Request for stricter rules on N.C. election observers struck down
- N.C. Rules Review Commission strikes down tighter rules for election observers for upcoming general election.
- NCSBE received a series of complaints from county boards of elections around the state following May’s primary about the behavior at polling places.
- The RRC said they voted against implementing the temporary rule because the NCSBE lacks the statutory authority to adopt the rule, the rule was unclear and ambiguous, not reasonably necessary, and it was not adopted in accordance with the APA.
The N.C. Rules Review Commission rejected a request by the N.C. State Board of Elections on Thursday to tighten up restrictions on election observers for the upcoming general election in November.
NCSBE voted unanimously at their board meeting on August 16 to adopt temporary rule changes that broadened precinct officials’ authority to remove election observers during the November general election. The NCSBE says they proposed and passed the rule changes after complaints from county boards of elections around the state following May’s primary.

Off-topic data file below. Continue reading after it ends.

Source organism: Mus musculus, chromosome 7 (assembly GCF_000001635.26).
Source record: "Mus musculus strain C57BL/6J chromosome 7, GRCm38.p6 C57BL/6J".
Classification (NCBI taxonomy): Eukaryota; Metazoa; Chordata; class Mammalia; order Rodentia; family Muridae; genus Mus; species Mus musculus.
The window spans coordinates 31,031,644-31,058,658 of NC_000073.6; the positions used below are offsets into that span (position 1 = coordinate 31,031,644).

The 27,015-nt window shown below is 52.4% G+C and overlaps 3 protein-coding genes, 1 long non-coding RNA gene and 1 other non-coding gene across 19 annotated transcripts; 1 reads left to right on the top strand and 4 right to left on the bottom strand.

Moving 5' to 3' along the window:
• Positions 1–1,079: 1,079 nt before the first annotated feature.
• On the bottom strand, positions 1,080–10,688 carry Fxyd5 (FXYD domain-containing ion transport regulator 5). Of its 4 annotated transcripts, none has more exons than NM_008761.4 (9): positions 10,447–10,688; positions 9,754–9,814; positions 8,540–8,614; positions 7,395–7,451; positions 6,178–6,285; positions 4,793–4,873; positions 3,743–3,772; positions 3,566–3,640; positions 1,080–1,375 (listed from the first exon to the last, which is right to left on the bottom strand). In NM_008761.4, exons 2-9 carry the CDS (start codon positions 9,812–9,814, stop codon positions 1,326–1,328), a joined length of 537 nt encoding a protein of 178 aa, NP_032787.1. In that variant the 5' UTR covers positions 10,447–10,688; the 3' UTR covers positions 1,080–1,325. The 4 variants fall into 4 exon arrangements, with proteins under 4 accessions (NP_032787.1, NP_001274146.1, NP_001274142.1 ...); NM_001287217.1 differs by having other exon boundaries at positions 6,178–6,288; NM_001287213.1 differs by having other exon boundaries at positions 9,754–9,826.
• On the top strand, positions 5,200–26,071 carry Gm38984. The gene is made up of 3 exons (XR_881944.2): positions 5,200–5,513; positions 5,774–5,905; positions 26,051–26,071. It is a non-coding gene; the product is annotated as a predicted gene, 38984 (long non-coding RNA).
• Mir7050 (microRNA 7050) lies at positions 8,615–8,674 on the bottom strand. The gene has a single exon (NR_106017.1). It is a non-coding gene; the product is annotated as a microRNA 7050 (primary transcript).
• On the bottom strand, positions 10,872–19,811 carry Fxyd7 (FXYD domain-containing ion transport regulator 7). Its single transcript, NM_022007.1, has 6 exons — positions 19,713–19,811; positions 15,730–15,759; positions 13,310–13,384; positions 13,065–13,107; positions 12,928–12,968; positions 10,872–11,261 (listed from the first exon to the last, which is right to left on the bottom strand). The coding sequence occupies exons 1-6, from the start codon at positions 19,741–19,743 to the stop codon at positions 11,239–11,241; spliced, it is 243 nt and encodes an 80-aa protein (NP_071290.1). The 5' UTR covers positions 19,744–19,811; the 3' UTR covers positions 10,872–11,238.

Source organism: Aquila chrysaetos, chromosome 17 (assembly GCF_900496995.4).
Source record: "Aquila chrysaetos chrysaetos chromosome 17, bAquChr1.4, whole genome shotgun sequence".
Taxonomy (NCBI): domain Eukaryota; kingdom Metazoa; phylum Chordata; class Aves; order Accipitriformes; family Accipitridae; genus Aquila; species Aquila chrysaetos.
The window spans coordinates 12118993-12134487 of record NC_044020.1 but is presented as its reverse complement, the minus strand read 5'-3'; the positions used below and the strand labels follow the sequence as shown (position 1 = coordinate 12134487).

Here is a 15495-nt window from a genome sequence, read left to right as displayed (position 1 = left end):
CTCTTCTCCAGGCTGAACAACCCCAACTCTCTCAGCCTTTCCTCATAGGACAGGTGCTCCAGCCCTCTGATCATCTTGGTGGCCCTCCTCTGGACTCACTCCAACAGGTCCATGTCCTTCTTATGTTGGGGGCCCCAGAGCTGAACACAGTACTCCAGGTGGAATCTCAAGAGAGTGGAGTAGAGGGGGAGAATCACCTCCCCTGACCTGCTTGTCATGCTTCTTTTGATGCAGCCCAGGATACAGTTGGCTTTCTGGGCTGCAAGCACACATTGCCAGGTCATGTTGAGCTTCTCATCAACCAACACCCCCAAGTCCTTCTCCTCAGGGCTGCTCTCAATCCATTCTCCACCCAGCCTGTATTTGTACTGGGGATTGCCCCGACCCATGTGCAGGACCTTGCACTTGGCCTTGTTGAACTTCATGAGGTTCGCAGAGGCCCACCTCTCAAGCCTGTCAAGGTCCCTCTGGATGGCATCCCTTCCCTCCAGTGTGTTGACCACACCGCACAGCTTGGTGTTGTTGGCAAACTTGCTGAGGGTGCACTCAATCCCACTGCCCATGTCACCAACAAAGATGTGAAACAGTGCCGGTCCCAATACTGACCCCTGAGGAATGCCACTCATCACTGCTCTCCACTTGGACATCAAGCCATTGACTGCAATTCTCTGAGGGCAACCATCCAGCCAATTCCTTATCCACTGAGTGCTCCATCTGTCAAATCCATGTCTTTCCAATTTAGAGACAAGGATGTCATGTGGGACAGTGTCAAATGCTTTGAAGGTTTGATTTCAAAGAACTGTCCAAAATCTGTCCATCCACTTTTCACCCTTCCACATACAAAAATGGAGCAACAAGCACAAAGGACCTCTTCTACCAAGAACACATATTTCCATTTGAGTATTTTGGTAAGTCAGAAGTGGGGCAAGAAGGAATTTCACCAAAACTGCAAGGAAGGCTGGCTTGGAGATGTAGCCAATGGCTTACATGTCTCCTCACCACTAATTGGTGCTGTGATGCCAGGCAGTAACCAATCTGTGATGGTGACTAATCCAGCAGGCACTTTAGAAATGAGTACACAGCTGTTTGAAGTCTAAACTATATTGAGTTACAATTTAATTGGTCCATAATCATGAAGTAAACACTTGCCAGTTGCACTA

Accounts of observers allegedly getting too close to voting equipment, speaking to voters, and coming and going from the polling place without asking permission from the chief judge were among the complaints. The NCSBE said they sought and received public comments between July 22-August 12.
The RRC said they voted against implementing the temporary rule because the NCSBE lacks the statutory authority to adopt the rule, the rule was unclear and ambiguous, not reasonably necessary, and it was not adopted in accordance with state rule-making laws called the Administrative Procedures Act.
The opinion stated that NCSBE added new language that is considered “nonbinding and interpretative” and didn’t meet the requirements of being “expressively authorized by federal and State law and that are necessary to serve the public interest.” Therefore, the NCSBE lacks the statutory authority to adopt the temporary rule since it didn’t meet the definition of a “Rule.”
They also said that since the rule does not meet the statutory definition of a rule, it cannot be “reasonably necessary” as only “Rules” can be reasonably necessary, and the existing language of the Rule repeats statutory language, which also makes it not reasonably necessary.